Louisiana Governor John Bel Edwards Signs House Bill 396 to Remove Sales Tax from Certain Precious Metals
Baton Rouge, Louisiana — Sound money advocates rejoiced as Governor John Bel Edwards signed House Bill 396 into law in recent days. HB 396, which passed in the Louisiana state house and senate earlier this month by overwhelming majorities, removes state sales taxation of precious metals, specifically gold, silver, and platinum coins and ingots.
Representative Stephen Dwight (R-Lake Charles) and Representative Mark Abraham (R-Lake Charles) introduced HB 396 with the goal of encouraging precious metals purchasers to keep more of their investment dollars inside the state rather making investments elsewhere.
The bill impacts purchases of platinum, gold, or silver bullion that is valued solely upon its precious metal content, whether in coin or ingot form. It also impacts numismatic coins that have a sales price of no more than one thousand dollars ($1,000) and numismatic coins that are sold at a national, statewide, or multi-parish numismatic trade show.
The Sound Money Defense League made the case to Louisiana legislators that charging sales taxes on money itself is beyond the pale. In effect, those states that collect taxes on purchases of precious metals are inherently saying gold and silver are not money at all.
“Louisiana has taken a meaningful step forward with the passage of HB 396. Thanks to the efforts of Representatives Dwight and Abraham and grassroot supporters, it is now less difficult for Louisiana citizens to protect themselves from the inflationary practices of the Federal Reserve,” said Jp Cortez, Assistant Director of the Sound Money Defense League.
“While Louisiana still levies income taxes on the monetary metals, HB 396 removes one barrier for citizens to avoid the inherent losses in purchasing power when holding savings in Federal Reserve Notes.”
The Sound Money Defense League pointed out that charging sales taxes on purchasing the monetary metals was tantamount to charging 7-cent tax after asking a gas station attendant to exchange a dollar bill into four quarters.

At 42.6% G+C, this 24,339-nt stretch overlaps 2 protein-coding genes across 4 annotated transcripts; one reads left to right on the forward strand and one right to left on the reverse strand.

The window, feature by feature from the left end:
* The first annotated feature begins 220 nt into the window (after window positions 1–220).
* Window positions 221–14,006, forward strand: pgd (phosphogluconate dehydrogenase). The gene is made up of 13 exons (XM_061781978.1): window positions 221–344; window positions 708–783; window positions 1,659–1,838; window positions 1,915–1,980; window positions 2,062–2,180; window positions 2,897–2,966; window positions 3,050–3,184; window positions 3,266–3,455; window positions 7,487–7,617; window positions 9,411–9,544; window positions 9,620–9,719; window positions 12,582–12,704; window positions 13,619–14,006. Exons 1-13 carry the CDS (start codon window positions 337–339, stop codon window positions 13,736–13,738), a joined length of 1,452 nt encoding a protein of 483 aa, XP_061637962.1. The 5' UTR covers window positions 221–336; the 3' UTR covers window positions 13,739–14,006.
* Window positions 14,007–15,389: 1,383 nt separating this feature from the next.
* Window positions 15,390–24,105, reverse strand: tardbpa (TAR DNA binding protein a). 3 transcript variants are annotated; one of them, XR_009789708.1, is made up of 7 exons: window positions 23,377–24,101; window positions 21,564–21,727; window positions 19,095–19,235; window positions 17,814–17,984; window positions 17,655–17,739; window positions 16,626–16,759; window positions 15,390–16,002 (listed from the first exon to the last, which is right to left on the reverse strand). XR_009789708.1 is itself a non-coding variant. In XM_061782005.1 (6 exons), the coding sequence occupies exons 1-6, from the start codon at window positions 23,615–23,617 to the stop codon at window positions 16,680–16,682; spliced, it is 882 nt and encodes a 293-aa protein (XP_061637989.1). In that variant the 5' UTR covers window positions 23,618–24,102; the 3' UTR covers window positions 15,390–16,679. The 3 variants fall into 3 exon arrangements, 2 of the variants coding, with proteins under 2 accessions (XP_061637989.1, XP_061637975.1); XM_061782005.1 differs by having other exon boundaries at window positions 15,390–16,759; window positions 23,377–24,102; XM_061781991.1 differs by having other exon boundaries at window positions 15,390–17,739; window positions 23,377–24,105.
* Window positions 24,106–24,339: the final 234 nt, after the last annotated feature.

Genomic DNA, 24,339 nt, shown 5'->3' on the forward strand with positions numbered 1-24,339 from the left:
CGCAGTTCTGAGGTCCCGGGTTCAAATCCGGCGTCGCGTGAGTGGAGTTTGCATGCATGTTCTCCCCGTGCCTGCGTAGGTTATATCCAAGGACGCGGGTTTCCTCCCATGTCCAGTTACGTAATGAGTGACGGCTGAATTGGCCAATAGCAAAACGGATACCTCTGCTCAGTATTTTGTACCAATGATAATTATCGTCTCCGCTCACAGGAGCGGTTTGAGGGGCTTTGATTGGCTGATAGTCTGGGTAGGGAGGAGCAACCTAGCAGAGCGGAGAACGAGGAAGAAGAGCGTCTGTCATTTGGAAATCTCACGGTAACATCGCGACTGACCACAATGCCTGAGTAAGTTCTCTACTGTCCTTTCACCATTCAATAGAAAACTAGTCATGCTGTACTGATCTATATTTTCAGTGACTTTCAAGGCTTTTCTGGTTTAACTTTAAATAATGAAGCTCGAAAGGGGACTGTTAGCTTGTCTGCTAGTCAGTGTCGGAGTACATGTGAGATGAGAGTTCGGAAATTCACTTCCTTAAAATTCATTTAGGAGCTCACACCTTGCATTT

“By putting a sales tax on gold and silver when other states do not, our coin dealers are at an economic disadvantage. Instead of a sales tax creating an increase in state revenue it would actually be a state revenue decrease because gold and silver dealers lost an average of over 80% of sales and reduced their income tax to the state. Therefore, by removing the sales tax we actually helped our dealers and kept our state revenue from declining,” said Representative Abraham.
Local Louisiana dealers will still need to contend with extremely attractive pricing offered by national precious metals dealers with substantial buying power such as Money Metals Exchange, but the end of the state’s sales tax gives them a much better shot at winning in-state customer business.
Louisiana has now joined the ranks of the 25 other states that do not levy sales taxes on precious metals at all, and the 34 states that include at least a partial exemption on levying sales taxes on precious metals purchases. Other states have advanced legislation to eliminate income taxation on gold and silver (Arizona, Utah, and Idaho) or set up precious metals depositories to help citizens save and transact in gold and silver bullion (Texas and Tennessee).
Learn more about what states are doing to promote sound money policies here.
The Sound Money Defense League is a national grassroots organization working to bring back gold and silver as America’s constitutional money.